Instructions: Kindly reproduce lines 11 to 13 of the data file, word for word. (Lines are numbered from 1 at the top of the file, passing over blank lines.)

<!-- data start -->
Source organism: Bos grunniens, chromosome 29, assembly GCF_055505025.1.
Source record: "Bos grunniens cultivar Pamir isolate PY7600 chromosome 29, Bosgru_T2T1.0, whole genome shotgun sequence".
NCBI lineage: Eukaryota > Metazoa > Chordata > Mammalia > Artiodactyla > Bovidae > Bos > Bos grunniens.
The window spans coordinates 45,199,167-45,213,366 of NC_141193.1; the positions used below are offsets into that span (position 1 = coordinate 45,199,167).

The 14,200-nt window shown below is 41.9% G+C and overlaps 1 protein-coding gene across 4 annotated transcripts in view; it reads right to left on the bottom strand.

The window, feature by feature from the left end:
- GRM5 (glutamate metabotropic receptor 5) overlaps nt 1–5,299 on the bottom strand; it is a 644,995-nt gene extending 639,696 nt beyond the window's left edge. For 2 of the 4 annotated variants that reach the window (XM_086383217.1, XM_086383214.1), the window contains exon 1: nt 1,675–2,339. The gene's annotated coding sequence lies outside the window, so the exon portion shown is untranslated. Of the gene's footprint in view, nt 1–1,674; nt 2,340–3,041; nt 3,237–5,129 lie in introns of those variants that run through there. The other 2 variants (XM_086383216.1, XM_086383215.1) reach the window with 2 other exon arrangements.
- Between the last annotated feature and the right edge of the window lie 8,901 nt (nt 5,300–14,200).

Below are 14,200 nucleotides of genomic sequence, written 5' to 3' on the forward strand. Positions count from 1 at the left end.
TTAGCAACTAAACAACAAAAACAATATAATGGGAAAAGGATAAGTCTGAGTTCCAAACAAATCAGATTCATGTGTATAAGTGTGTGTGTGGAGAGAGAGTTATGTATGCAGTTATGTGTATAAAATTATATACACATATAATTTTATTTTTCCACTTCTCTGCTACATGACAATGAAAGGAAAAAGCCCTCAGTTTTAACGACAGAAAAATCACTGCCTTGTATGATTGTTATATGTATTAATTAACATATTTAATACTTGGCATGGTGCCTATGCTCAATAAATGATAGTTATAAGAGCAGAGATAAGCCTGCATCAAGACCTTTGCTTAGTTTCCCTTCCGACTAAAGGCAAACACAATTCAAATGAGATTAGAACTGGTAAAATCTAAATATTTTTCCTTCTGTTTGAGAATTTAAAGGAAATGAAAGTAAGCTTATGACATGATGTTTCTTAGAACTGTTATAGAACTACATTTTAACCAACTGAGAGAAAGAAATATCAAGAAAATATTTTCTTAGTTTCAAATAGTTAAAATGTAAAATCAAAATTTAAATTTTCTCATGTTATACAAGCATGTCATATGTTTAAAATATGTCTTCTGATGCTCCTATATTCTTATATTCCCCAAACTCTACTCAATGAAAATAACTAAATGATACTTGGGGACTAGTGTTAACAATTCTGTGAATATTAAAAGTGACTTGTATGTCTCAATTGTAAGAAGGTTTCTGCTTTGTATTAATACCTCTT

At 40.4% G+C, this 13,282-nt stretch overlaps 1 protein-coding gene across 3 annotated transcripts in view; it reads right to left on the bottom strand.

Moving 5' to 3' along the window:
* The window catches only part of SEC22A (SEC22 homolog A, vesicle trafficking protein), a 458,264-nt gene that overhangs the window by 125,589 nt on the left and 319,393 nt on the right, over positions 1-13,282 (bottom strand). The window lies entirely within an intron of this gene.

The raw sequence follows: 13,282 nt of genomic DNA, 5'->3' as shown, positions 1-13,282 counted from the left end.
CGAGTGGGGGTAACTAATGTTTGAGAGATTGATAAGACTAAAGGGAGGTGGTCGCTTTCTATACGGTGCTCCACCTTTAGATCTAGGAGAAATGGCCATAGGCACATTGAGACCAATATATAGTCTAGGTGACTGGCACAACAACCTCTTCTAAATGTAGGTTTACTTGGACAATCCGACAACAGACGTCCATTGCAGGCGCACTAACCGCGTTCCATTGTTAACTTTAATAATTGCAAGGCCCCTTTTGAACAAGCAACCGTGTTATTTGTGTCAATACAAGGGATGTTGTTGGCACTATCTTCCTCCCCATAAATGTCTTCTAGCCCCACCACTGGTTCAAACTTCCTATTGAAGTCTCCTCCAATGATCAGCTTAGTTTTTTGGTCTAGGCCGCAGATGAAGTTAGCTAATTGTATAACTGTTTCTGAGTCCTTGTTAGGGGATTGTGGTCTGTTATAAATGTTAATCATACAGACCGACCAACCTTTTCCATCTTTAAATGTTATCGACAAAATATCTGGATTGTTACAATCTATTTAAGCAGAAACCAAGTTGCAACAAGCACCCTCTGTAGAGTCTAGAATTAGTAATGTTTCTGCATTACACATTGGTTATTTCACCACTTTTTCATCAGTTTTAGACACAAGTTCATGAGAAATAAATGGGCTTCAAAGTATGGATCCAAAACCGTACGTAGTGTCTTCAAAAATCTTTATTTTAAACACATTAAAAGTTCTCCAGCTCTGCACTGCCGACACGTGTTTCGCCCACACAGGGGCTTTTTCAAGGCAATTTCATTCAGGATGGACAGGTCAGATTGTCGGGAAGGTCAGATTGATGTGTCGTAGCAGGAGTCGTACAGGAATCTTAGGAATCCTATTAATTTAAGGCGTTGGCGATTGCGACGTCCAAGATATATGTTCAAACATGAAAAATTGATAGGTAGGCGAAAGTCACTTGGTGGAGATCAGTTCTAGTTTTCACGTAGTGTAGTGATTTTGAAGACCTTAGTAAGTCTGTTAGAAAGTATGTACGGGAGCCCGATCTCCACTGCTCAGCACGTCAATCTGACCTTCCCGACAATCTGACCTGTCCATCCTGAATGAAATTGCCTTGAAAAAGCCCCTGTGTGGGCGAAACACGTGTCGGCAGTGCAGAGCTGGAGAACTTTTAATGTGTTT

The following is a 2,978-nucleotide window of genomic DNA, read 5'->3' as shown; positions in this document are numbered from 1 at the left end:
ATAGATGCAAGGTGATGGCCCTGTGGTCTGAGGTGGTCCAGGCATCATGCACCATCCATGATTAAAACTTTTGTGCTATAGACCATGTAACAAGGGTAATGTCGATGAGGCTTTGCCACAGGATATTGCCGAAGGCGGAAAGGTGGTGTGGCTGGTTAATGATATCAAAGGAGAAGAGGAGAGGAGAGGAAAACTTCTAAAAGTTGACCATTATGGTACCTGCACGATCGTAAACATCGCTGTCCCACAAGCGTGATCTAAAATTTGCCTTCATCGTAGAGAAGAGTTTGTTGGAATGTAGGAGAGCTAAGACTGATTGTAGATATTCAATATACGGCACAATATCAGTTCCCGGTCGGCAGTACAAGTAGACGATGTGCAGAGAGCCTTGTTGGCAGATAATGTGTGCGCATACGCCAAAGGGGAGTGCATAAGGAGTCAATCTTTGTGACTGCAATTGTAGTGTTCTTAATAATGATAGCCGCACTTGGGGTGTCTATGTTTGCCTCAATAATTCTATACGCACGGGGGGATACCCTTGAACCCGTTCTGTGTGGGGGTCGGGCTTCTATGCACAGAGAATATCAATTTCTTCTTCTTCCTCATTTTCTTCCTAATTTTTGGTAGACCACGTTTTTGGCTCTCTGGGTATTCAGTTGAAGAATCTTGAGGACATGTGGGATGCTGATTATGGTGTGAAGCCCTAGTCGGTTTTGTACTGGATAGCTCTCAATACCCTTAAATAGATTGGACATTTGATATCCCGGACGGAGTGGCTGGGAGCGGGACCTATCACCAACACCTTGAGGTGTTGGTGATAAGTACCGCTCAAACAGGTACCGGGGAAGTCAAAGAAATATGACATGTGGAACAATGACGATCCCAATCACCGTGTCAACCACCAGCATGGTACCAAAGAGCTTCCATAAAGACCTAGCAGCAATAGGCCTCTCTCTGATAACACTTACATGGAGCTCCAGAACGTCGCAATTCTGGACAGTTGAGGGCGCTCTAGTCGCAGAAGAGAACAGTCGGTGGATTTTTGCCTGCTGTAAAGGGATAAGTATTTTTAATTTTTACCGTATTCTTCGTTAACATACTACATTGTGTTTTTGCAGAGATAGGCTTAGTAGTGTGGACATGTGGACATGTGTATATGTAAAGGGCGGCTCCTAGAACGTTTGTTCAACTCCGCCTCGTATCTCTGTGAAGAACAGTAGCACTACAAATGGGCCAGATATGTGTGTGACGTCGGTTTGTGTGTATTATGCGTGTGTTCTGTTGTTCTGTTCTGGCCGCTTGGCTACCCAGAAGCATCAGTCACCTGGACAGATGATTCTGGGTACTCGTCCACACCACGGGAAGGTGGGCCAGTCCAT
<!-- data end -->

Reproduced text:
At 40.4% G+C, this 13,282-nt stretch overlaps 1 protein-coding gene across 3 annotated transcripts in view; it reads right to left on the bottom strand.

Moving 5' to 3' along the window:
* The window catches only part of SEC22A (SEC22 homolog A, vesicle trafficking protein), a 458,264-nt gene that overhangs the window by 125,589 nt on the left and 319,393 nt on the right, over positions 1-13,282 (bottom strand). The window lies entirely within an intron of this gene.